IN THE INTEREST OF A.B., Jr. M.J.B., Children
A.B., the father of A.B., Jr. and M.J.B., appeals the trial court's order terminating his parental rights. The only issue A.B. presents is a challenge to the sufficiency of the evidence to support the trial court's finding that termination of his parental rights was in the children's best interest. We affirm the trial court's order.
On February 23, 2016, the Department filed its petition to terminate A.B.'s parental rights. A bench trial was held on April 18, 2017. On the date of the trial, A.B., Jr. was nine, and M.J.B. was seven.
When the case was called for trial, A.B.'s attorney announced ready but requested additional time since no permanency plan was in place for the children and A.B. wanted to try to reunite with his children when he is released from jail. The Department's attorney argued the case should proceed given that A.B. had been incarcerated more than one time while the case was pending. The Department's attorney further argued that terminating the parents' rights would provide more flexibility in finding the children a safe, stable, and permanent home. The children's ad litem also argued the parents had plenty of time to “get it together” but were both currently incarcerated. The attorneys also reminded the trial court that a placement review was pending on a paternal relative in North Carolina which could provide a permanent placement. The trial court decided the case should proceed noting permanent placements become more remote as children get older, the pendency of the case affects the mental and emotional health of the children, the parents had been in and out of jail during the pendency of the proceedings, and little progress had been made on the service plans.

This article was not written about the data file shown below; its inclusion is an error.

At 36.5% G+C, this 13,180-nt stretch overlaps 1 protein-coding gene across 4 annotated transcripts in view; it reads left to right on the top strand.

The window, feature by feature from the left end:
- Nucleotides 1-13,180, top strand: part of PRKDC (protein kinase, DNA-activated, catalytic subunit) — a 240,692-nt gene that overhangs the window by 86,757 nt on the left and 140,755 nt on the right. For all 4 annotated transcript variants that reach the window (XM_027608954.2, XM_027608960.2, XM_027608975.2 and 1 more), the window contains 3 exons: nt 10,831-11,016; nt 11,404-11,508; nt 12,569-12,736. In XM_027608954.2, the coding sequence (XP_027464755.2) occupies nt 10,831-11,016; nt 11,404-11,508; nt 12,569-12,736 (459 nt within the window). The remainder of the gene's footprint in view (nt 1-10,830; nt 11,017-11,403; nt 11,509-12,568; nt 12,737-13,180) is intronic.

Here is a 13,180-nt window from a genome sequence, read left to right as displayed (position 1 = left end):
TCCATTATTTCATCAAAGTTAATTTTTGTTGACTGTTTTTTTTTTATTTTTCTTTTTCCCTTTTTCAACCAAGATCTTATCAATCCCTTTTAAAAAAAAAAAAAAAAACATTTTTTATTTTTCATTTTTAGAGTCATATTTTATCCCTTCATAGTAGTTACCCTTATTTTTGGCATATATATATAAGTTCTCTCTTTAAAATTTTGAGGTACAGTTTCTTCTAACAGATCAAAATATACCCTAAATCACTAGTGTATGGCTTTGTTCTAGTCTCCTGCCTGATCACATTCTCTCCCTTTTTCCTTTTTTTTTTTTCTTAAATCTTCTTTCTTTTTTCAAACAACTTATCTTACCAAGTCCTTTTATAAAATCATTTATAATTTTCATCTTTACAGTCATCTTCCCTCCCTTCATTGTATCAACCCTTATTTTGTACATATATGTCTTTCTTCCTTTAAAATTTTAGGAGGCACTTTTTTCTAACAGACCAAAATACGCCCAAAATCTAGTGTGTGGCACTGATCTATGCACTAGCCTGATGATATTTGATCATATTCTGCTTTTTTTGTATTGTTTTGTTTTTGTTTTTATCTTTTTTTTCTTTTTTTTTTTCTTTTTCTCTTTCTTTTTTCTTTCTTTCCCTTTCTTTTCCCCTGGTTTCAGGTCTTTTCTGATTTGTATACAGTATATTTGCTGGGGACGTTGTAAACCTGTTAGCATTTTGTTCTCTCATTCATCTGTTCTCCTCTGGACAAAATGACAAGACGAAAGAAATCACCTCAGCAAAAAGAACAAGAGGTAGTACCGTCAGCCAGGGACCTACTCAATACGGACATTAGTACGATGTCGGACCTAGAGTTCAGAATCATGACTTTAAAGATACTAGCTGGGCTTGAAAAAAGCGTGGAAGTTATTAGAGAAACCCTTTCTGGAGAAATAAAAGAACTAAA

A.B. was the first witness to testify. A.B. was incarcerated on a motion to revoke his probation, but he testified he should be out of jail in a few days when he is able to “get a lawyer and come up with the rest of the money to pay him.” A.B. was placed on probation for possession of a controlled substance and family violence. A.B. denied he also had been arrested for resisting arrest and theft in December of 2016, explaining he was arrested for shoplifting because the person he was with was stealing. A.B. also denied he was in possession of drugs when the children were removed by the Department in February of 2016 and further denied he engaged in domestic violence with another woman who was his friend. A.B. testified he was told A.B., Jr. reported that A.B. and his friend engaged in physical altercations with weapons, but A.B. denied any such events occurred. With regard to his service plan, A.B. testified he completed all of his services except counseling. A.B. also testified he had a house with room for the children.
The children's mother, E.B., testified domestic violence was an issue between her and A.B. when they lived together. E.B. stated the domestic violence consisted of physical altercations; however, she stated the children did not witness the altercations.
Sherrell Gibbs, the Department's legal worker, testified the children made outcries of abuse and neglect. For example, A.B., Jr. told Gibbs he was at the children's shelter because A.B. choked his girlfriend causing blood to come out of her nose, and she grabbed a knife and chased him. M.J.B. told Gibbs A.B. had a knife and was chasing his girlfriend. When Gibbs questioned A.B. about the children's removal, A.B. stated the police pushed him to the ground and found drugs at his foot when they arrived in response to a call regarding an argument he was having with his girlfriend. Although Gibbs testified A.B. completed anger management, a parenting course, and an alcohol recovery program, she stated he had not demonstrated he can lead a drug-free stable life outside of jail. When A.B. was not incarcerated, he reported to Gibbs that he was staying with friends “here and there.” A.B. also was unable to demonstrate his ability to parent the children because he only attended fifteen visits during the pendency of the case.